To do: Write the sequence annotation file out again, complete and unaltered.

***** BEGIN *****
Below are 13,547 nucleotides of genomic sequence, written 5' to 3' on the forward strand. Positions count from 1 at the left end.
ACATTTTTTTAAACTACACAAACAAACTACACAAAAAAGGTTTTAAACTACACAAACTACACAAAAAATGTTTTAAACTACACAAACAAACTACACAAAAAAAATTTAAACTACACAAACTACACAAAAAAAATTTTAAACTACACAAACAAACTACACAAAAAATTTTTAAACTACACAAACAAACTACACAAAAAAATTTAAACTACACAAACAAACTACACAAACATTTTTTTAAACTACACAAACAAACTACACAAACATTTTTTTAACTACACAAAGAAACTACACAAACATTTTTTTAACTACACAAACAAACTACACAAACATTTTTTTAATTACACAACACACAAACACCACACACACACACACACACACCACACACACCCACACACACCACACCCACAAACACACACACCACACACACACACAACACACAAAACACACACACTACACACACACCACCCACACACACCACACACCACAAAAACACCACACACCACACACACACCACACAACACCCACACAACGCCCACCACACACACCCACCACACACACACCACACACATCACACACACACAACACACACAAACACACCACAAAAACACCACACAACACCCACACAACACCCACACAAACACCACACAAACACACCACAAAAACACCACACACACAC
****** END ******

Below are 13,547 nucleotides of genomic sequence, written 5' to 3' on the forward strand. Positions count from 1 at the left end.
ACATTTTTTTAAACTACACAAACAAACTACACAAAAAAGGTTTTAAACTACACAAACTACACAAAAAATGTTTTAAACTACACAAACAAACTACACAAAAAAAATTTAAACTACACAAACTACACAAAAAAAATTTTAAACTACACAAACAAACTACACAAAAAATTTTTAAACTACACAAACAAACTACACAAAAAAATTTAAACTACACAAACAAACTACACAAACATTTTTTTAAACTACACAAACAAACTACACAAACATTTTTTTAACTACACAAAGAAACTACACAAACATTTTTTTAACTACACAAACAAACTACACAAACATTTTTTTAATTACACAACACACAAACACCACACACACACACACACACACCACACACACCCACACACACCACACCCACAAACACACACACCACACACACACACAACACACAAAACACACACACTACACACACACCACCCACACACACCACACACCACAAAAACACCACACACCACACACACACCACACAACACCCACACAACGCCCACCACACACACCCACCACACACACACCACACACATCACACACACACAACACACACAAACACACCACAAAAACACCACACAACACCCACACAACACCCACACAAACACCACACAAACACACCACAAAAACACCACACACACAC